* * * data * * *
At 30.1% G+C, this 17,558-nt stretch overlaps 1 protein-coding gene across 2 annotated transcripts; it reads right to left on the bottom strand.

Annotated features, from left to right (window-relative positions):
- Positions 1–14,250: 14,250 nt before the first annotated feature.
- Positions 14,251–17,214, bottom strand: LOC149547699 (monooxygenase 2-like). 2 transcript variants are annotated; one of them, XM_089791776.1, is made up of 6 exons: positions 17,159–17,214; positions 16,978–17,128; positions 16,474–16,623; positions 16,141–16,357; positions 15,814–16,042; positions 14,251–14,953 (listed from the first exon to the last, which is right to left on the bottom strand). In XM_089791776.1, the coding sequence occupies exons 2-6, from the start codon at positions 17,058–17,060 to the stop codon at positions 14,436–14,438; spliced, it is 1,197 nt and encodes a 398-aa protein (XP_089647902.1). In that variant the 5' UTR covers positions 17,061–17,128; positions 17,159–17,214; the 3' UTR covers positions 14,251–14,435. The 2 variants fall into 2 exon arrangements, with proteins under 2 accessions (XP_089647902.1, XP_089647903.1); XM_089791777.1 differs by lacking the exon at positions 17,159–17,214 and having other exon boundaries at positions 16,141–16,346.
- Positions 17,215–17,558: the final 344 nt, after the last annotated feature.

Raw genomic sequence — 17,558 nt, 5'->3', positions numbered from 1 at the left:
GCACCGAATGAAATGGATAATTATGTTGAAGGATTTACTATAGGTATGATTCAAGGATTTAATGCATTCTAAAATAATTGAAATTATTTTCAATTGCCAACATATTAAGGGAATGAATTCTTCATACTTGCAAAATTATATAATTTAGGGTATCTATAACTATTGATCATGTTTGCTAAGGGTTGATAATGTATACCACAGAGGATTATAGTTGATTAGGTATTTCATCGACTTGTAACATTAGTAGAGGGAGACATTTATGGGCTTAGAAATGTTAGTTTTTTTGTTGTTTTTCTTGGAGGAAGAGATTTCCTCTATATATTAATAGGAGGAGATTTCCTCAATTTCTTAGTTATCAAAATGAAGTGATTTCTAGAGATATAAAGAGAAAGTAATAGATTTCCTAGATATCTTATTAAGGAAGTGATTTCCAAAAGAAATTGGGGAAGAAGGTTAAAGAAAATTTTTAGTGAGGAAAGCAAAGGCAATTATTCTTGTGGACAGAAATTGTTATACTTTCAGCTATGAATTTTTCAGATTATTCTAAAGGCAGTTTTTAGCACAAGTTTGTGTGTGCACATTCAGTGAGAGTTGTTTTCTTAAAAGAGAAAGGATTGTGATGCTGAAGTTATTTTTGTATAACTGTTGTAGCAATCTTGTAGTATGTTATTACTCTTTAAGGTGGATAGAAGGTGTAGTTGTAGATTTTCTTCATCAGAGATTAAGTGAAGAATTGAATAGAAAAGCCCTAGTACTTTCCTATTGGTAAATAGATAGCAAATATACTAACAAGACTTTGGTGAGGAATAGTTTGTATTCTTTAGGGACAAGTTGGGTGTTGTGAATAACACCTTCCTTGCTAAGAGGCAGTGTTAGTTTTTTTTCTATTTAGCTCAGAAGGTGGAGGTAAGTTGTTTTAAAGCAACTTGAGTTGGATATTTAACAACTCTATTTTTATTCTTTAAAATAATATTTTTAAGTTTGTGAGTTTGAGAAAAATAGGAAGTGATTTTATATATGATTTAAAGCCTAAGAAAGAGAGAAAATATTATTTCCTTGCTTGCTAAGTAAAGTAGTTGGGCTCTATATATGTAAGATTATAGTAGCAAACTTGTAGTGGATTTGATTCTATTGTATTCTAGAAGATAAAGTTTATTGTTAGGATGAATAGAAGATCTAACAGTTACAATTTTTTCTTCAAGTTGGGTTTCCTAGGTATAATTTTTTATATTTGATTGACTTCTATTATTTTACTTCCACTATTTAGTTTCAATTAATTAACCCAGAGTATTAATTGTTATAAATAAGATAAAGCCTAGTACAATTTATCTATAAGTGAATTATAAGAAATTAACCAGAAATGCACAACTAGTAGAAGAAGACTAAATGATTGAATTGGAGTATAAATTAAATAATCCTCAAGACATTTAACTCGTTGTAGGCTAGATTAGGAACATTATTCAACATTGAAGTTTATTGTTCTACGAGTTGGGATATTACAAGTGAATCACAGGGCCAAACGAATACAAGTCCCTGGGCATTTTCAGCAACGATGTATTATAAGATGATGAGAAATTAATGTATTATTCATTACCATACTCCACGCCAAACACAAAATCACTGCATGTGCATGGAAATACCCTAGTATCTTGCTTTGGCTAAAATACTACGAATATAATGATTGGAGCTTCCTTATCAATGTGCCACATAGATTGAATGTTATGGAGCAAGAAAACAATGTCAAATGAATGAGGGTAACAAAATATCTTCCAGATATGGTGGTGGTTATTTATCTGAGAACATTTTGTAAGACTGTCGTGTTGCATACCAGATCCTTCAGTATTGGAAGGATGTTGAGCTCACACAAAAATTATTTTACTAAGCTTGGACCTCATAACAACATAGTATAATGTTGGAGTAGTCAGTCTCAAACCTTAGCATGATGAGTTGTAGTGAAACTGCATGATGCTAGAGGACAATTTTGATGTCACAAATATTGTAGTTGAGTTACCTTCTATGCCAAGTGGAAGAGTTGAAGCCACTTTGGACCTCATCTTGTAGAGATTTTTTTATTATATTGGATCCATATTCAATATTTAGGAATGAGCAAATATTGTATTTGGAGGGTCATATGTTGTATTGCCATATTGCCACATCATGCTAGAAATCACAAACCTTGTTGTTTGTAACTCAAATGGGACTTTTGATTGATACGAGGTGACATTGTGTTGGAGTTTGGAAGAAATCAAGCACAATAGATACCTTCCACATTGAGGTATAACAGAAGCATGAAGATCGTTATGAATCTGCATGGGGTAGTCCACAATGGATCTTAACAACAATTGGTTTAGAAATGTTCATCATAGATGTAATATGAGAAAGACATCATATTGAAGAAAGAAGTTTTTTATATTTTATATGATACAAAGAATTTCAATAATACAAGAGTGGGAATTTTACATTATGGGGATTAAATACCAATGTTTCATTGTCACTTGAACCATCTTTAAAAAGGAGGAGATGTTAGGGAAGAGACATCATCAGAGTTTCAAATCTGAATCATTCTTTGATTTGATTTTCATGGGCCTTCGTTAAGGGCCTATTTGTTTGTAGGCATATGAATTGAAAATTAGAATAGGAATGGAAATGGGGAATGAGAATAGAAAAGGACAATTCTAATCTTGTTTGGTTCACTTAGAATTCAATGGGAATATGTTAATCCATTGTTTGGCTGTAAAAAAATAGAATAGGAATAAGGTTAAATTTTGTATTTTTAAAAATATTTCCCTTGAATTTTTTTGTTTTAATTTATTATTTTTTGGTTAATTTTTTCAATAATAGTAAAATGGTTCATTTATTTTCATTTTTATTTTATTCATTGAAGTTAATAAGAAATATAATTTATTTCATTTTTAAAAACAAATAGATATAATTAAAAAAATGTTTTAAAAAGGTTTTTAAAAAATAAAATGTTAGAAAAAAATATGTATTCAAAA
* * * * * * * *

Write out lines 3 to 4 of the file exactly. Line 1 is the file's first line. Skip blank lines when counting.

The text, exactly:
- Positions 1–14,250: 14,250 nt before the first annotated feature.
- Positions 14,251–17,214, bottom strand: LOC149547699 (monooxygenase 2-like). 2 transcript variants are annotated; one of them, XM_089791776.1, is made up of 6 exons: positions 17,159–17,214; positions 16,978–17,128; positions 16,474–16,623; positions 16,141–16,357; positions 15,814–16,042; positions 14,251–14,953 (listed from the first exon to the last, which is right to left on the bottom strand). In XM_089791776.1, the coding sequence occupies exons 2-6, from the start codon at positions 17,058–17,060 to the stop codon at positions 14,436–14,438; spliced, it is 1,197 nt and encodes a 398-aa protein (XP_089647902.1). In that variant the 5' UTR covers positions 17,061–17,128; positions 17,159–17,214; the 3' UTR covers positions 14,251–14,435. The 2 variants fall into 2 exon arrangements, with proteins under 2 accessions (XP_089647902.1, XP_089647903.1); XM_089791777.1 differs by lacking the exon at positions 17,159–17,214 and having other exon boundaries at positions 16,141–16,346.